Construction of Recombinant Bacillus subtilis for Production of Polyhydroxyalkanoates
State Key Laboratory of Chinese Medicine and Molecular Pharmacology, Shenzhen, China. Applied Biochemistry and Biotechnology
(Impact Factor: 1.74).
02/2006; 129-132(1):1015-22. DOI: 10.1385/ABAB:132:1:1015
Polyhydroxyalkanoates (PHAs) are polyesters of hydroxyalkanoates synthesized by numerous bacteria as intracellular carbon and energy storage compounds and accumulated as granules in the cytoplasm of cells. In this work, we constructed two recombinant plasmids, pBE2C1 and pBE2C1AB, containing one or two PHA synthse genes, respectively. The two plasmids were inserted into Bacillus subtilis DB104 to generate modified strains, B. subtilis/pBE2C1 and B. subtilis/pBE2C1AB. The two recombinants strains were subjected to fermentation and showed PHA accumulation, the first reported example of mcl-PHA production in B. subtilis. Gas Chromatography analysis identified the compound produced by B. subtilis/pBE2C1 to be a hydroxydecanoate-co-hydroxydodecanoate (HD-co-HDD) polymer whereas that produced by B. subtilis/pBE2C1AB was a hydroxybutyrate-co-hydroxydecanoate-co-hydroxydodecanoate (HB-HD-HDD) polymer.
Available from: Mirul Shukor
- "One of the recombinant E . coli that produce high yield of P ( 3HB ) content is the E . coli JM109 transformant harbouring phaC Cs ( Bhubalan et al . , 2011a ) . The synthase was from Chromobacterium sp USM2 . P . aeruginosa phaC1AB and phaC1 from R . eutropha were used as additional synthase to B . subtilis DB104 ( Wang et al . , 2006 ) . The production of MCL - PHAs was found and the recombinant strain was the first of B . subtilis to show the production of PHA using the synthase from different PHA producers ."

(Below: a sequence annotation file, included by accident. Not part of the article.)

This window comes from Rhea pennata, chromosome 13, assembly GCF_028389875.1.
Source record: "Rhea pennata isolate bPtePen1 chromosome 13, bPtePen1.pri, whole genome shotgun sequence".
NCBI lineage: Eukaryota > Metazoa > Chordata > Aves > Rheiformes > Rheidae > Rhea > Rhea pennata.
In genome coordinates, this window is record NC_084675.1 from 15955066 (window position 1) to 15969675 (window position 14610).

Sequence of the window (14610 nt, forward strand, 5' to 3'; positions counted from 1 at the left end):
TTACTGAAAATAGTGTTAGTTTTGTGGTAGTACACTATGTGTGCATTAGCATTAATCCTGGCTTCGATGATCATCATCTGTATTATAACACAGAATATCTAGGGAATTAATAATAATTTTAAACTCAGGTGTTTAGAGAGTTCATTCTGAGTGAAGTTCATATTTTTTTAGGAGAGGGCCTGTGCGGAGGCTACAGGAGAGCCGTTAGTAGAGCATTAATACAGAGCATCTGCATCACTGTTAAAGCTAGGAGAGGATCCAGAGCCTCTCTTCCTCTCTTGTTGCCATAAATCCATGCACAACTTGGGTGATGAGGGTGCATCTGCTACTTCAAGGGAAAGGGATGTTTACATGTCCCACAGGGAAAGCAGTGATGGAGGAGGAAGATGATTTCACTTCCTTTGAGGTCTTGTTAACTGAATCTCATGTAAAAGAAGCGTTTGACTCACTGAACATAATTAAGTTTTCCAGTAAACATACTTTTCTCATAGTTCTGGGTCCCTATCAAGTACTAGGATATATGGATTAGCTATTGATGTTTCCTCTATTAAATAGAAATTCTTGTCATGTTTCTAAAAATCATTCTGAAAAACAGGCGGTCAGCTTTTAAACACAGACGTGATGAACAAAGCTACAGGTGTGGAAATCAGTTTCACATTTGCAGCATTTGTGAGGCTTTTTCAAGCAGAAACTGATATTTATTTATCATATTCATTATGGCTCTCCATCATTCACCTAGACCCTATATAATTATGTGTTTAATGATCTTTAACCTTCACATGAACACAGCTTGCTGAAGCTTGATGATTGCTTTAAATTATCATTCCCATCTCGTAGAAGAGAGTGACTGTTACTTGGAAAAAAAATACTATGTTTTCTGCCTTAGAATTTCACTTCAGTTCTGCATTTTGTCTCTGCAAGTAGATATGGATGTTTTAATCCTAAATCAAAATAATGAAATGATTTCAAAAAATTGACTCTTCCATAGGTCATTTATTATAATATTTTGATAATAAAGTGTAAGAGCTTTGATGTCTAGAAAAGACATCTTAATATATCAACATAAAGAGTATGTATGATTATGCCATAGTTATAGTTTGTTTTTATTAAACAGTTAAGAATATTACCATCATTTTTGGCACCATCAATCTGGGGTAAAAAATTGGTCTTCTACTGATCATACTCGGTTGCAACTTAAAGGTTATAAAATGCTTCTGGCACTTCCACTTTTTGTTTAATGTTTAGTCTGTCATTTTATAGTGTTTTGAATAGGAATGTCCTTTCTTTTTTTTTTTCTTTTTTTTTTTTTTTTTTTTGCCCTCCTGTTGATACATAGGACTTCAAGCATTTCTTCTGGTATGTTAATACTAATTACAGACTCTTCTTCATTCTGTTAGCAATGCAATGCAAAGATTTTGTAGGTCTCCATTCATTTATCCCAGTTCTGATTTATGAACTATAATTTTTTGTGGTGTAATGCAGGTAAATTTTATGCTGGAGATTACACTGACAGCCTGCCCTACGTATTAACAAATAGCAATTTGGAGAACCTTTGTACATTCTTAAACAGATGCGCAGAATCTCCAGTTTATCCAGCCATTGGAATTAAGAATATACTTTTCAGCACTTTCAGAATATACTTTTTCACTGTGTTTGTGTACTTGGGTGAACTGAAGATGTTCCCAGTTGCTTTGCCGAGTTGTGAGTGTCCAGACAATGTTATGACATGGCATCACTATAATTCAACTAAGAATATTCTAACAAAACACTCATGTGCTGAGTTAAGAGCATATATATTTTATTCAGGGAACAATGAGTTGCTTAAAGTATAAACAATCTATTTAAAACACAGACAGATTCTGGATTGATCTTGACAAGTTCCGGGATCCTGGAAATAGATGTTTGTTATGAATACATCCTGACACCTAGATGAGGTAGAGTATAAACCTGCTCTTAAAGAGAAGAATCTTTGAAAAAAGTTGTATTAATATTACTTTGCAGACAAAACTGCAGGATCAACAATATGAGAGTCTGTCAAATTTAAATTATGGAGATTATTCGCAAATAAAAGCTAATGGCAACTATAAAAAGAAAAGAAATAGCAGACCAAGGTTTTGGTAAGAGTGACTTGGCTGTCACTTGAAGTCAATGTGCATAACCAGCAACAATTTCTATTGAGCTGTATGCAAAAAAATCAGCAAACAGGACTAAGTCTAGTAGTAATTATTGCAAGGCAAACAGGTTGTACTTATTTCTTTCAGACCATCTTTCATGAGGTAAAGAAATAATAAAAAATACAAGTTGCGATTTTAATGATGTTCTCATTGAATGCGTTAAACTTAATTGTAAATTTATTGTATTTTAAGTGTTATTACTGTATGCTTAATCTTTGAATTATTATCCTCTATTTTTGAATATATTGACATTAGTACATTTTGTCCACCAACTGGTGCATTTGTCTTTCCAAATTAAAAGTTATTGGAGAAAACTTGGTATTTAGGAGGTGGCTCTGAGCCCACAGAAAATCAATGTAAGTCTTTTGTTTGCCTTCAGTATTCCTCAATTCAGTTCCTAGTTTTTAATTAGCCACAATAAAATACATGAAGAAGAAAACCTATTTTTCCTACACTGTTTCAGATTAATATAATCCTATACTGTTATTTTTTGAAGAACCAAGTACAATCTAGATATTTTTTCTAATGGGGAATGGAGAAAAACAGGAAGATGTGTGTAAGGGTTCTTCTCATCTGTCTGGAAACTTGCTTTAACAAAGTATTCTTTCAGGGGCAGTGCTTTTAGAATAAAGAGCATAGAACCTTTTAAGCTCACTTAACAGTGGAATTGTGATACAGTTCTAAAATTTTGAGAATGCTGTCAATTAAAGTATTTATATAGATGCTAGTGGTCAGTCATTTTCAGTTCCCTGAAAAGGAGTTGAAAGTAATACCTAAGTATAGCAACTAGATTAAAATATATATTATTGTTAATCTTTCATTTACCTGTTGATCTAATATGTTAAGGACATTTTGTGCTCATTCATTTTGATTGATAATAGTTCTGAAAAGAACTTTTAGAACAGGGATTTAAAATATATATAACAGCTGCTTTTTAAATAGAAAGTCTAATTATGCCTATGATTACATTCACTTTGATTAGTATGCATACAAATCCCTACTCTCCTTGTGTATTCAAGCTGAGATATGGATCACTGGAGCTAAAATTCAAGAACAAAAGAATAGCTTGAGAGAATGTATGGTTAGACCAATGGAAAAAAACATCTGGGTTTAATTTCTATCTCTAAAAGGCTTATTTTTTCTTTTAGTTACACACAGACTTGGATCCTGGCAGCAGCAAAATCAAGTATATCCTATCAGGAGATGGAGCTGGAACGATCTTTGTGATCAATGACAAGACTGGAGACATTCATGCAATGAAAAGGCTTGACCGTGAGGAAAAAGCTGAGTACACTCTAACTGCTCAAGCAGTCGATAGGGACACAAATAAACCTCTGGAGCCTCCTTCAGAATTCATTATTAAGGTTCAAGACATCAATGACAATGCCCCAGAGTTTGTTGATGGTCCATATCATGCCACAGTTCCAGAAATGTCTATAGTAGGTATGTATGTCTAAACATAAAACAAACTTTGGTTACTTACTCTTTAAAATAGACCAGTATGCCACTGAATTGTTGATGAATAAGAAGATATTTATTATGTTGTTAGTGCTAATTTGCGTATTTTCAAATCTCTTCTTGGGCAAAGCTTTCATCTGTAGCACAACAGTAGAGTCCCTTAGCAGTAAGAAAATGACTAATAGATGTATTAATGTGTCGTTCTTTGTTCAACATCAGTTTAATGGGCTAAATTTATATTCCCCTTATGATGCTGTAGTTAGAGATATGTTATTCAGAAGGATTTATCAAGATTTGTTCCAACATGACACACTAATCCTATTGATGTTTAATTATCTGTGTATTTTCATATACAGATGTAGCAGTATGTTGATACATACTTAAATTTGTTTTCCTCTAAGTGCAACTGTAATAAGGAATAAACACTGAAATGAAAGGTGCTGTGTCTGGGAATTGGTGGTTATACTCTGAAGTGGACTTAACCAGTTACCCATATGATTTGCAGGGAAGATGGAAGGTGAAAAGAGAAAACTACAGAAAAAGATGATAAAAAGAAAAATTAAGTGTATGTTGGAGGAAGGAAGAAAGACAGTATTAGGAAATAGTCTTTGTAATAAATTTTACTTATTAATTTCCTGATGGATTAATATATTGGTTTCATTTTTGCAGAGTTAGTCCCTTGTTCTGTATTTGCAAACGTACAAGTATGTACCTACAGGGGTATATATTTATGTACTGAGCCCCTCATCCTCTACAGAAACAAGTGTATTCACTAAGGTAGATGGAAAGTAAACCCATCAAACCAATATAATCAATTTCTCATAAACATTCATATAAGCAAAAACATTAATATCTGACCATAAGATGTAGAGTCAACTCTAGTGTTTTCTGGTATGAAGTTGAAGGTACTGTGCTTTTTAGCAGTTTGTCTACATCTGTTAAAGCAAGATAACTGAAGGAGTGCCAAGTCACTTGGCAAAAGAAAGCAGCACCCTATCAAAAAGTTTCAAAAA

06/2014, Degree: Bachelor of Applied Science of Conservation and Management of Biodiversity, Supervisor: Dr. Kesaven Bhubalan
Available from: Sergio Grimbs
- "We investigate the metabolic networks of three model organisms, namely Bacillus subtilis (Oh et al., 2007), Escherichia coli (Feist et al., 2007), and seeds of Hordeum vulgare (Grafahrend-Belau et al., 2009), for which growth was predicted in silico and experimentally validated. All considered organisms have several important agricultural or biotechnological applications: B. subtilis is used for food and enzyme production and has been genetically engineered for producing riboflavin and polyhydroxyalkanoates (Schallmey et al., 2004; Perkins et al., 1999; Wang et al., 2006); E. coli has a long history of biotechnological applications, such as: production of insulin, lycopene, and succinic acid (Goeddel et al., 1979; Alper et al., 2005; Lee et al., 2005), and is currently explored for its use in producing polymers and biofuels (Atsumi et al., 2008; Bond-Watts et al., 2011; Yim et al., 2011); H. vulgare has been genetically engineered for enhanced breeding properties, protein synthesis, food and cellulose production (Horvath et al., 2000, 2001; von Wettstein et al., 2000; Patel et al., 2000). We point out that our approach is not restricted to optimizing biomass yield, and thus allows for the detection of reactions which, when introduced into the respective network, improve any metabolic objective of interest. "